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May 15, 2020

Diamantina

Where it comes from

The weave called Diamantina is very old.

It forms a small diamond pattern  in as much variants as there are textile traditions around the world.

For example, in Italy, it can also be called ‘’occhio di pernice’’ or simply ‘’ piccola losanga’’, in the Andes it is woven with precious wools such as alpaca and it’s called ‘’ojos de pereniz’’.

How we met

We met many years ago, thanks to my dear friend Moira Brunori, established textile restoration expert and owner of the ‘’ Restauri Tessili’’ laboratory http://www.restaurotessile.com/, located inside Cittadella Vecchia in Pisa.
At the time Moira told me about the Duchessa dress, the fascinating story of the restoration of this precious  sixteenth century crimson red velvet dress kept intact through the centuries thanks to San Matteo convent Benedictine nuns, that used it to dress a wooden statue of the Virgin Mary.

This peculiar story deserves an article just for itself, maybe I will tell you this story in the future.

This sumptuous dress, probably owned by Eleonora da Toledo, wife of Cosimo I De’ Medici, came to us together with two other dresses.

One of those is a rare mezza lana dress, woven with light coloured linen and dark green wool warp and probably made by a Medicean manufacture in Pisa, ca 1550.

Why  is it so rare?

Because it is a house dress, probably homemade or made in a weaving workshop, but still made on a simple loom. It is unusual to obtain this kind of garments, as they tend to deteriorate over time.

Moira took me to see those dresses, that can still be seen  at the Museo di Palazzo Reale in Pisa (https://www.beniculturali.it/ ).

It was love at first sight: the house dress had a weave I could have studied and realized myself on a loom.

 

The charm of its weave

I started studying its weave and discovered its secrets and charm.

It looked like an apparently simple weave, easily done on a 4-heddle loom.

In reality the weave turned out to be more complex and intriguing than it seemed:  it is done with six different warp threads movements, even if at a glance it seems like it is done with only four of them.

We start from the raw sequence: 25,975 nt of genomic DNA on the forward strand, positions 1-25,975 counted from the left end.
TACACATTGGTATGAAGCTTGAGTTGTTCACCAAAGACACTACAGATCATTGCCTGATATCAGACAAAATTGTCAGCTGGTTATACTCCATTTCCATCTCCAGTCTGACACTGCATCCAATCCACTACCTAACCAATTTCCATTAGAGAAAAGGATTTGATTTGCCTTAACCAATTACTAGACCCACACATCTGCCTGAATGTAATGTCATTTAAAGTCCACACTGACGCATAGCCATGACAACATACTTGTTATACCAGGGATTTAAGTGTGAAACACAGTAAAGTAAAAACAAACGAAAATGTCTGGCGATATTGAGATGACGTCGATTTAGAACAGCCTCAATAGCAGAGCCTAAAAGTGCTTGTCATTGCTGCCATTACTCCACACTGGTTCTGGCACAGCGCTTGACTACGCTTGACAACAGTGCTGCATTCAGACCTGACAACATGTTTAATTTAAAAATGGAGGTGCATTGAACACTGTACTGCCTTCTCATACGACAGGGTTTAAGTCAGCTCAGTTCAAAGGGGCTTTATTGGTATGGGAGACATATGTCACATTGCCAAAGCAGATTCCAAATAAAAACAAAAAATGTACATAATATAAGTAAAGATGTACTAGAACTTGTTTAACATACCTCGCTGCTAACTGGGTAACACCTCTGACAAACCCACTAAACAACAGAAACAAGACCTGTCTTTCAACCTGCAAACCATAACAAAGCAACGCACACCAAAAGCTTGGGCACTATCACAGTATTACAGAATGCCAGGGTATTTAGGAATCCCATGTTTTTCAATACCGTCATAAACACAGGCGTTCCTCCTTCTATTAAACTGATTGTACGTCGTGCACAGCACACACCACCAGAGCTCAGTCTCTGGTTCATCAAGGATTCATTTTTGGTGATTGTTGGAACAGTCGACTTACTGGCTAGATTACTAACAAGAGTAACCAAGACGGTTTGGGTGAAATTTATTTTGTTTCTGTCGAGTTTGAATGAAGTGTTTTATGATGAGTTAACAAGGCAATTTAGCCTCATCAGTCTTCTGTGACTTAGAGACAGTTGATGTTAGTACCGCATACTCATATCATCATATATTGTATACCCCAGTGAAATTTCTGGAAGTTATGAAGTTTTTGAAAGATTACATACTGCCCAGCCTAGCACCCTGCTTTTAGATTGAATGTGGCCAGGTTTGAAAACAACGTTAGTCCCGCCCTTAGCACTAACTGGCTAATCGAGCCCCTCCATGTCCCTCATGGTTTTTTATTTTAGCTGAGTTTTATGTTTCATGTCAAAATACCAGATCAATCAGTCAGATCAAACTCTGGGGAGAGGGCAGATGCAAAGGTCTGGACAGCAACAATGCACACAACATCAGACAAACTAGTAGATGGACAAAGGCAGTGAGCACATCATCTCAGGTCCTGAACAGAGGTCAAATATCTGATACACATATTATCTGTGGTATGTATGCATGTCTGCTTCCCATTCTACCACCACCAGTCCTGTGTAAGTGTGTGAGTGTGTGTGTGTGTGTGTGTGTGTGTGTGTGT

For me, a lover of textile design and studies, it was a sophisticated discovery.

I still have vivid memories of my dear teacher Graziella Guidotti and me hunched on a table, trying to understand that ‘’simple’’ folk weave.

 

Weaving like playing and instrument 

To me, drawing a weave is like writing a musical piece.

The fabric is like music, is what I always say to my students when I’m introducing them to the technical basis of textile design.

The procedure used to ‘’write’’ a technical drawing of a fabric is very similar to the one used to write a musical composition.

As a weaver/musician, designer/composer, sometimes it happens to fall in love with a weave, to study it deeply and to reproduce it with various materials.

Sometimes this passion dies with time, sometimes it does not, and that weave becomes part of me, my textile family and my world.

This is the case with Diamantina, that still today, after more than 15 years, is still my go-to choice.

It accompanies me and my atelier with its elegant presence in the form of various samples, peeking out of drawers, boxes or baskets on the worktable, all showing ‘’its’’ weave.

This weave, with a crimson red heart, is next to my name on my logo, representing me in my entirety.

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